What do reasonably cool twenty-somethings do when they have free time in a European capital? Listen to an old guy tell stories about Midwestern America of course!

When my parents lived in West Africa in the 80s, my uncle sent them cassette tapes of Garrison Keillor’s radio program A Prairie Home Companion. These days, we download the podcasts, but they’re almost as precious to us as I imagine they were to my parents twenty-five years ago. OK, maybe not quite as precious. But we do look forward to the new episode every week.

The stories that man tells—about the statue to the unknown Norwegian, the Sidetrack Tap and Ralph’s Pretty Good Grocery—are so good that we can’t do anything but listen. Sipping tea in the kitchen, the tip-tap of fingers on keyboards dies out as we trade minifeeds for the news from Lake Woebegone.

I don’t really know why we love it so much. It’s not what you’d expect to be our generation’s thing, but I know tons of young Americans who get totally geeked about Garrison Keillor. I just searched “Prairie Home Companion” on Facebook, that great pulse of Youth, and found a group called “Prairie Home Companion Lovers” with 6,489 members and a fan page with 3,114 fans. There are 81 groups dedicated to the radio program and another 87 about Keillor (although not all are positive; one is called “Please Make Garrison Keillor Stop Singing”). So what makes us love the Guys’ Allstar Shoe Band and the Ketchup Advisory Board so much?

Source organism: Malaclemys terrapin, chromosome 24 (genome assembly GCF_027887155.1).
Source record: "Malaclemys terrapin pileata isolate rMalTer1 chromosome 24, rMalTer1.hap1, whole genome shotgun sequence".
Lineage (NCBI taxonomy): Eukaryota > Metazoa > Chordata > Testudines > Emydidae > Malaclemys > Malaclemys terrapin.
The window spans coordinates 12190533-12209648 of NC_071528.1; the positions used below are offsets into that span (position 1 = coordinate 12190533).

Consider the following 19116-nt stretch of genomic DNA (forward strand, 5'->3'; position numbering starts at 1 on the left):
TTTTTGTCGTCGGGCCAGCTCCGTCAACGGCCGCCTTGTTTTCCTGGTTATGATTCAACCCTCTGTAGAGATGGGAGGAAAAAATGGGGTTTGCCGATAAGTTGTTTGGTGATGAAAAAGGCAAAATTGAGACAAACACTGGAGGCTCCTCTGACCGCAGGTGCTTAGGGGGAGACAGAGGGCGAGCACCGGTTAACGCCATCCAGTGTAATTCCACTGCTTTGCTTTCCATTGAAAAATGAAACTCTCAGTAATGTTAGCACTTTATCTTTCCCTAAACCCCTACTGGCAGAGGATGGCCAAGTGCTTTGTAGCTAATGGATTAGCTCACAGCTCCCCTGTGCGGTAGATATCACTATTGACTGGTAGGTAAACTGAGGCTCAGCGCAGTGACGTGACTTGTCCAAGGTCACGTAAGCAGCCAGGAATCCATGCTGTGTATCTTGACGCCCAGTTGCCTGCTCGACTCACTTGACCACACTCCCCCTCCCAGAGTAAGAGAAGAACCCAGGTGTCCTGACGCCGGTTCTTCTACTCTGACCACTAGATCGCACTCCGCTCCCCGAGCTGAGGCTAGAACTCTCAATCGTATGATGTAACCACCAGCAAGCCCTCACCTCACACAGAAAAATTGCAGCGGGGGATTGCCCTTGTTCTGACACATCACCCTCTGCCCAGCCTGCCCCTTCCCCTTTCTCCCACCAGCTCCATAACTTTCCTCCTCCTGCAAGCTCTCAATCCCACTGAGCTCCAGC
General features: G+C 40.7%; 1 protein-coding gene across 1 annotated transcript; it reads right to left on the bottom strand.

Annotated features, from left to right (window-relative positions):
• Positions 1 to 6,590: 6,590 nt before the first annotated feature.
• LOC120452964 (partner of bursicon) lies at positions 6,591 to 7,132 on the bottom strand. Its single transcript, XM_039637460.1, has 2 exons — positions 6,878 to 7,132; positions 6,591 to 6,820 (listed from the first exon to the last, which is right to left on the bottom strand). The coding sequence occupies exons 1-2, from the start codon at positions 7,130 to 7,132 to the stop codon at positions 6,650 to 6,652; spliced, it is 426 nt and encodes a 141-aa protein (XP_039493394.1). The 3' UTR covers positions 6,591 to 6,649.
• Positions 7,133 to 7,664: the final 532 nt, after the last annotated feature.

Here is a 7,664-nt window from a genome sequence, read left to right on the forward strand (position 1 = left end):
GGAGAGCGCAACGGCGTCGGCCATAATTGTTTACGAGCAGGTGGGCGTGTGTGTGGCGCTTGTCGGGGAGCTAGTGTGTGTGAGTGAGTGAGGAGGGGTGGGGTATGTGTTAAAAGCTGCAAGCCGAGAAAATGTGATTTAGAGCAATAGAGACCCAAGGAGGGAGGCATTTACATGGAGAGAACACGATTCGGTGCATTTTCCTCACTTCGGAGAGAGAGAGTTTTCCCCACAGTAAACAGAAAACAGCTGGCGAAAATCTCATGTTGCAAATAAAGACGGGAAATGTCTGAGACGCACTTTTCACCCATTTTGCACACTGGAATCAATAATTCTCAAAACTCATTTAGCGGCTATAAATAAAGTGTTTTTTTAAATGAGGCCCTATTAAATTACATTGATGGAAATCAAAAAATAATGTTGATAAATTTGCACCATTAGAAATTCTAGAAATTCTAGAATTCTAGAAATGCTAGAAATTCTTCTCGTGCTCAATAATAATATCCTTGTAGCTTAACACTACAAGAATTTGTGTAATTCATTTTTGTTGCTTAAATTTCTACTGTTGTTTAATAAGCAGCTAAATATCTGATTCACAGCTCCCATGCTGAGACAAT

I guess I get transported to Sunday afternoons at my parents’ house, drinking coffee after a good meal with the radio on. Sometimes, we just like to laugh about Lutherans and remember the characters that populate our own childhood churches, shops and living rooms. Nostalgia isn’t generational, I guess, and the stories are good enough to be timeless.

In two weeks, I’ll be home on Sunday afternoon again. Till then, this is the news from Budapest, where all the kids are occasionally homesick.

2 responses to “Woebegone

  1. Katharine Arnold

    I know why you love Garrison so much. I love him too. He makes my family laugh; more often we cry, though, the way families need to but often can’t. It’s healing. Especially for nostalgia. Well, maybe not–heck, it makes me nostalgic when I’m in the States! Self-indulgent nostalgia, perhaps? Works for me!

  2. Pingback: Posh traveling « Open-eyed and Uffish

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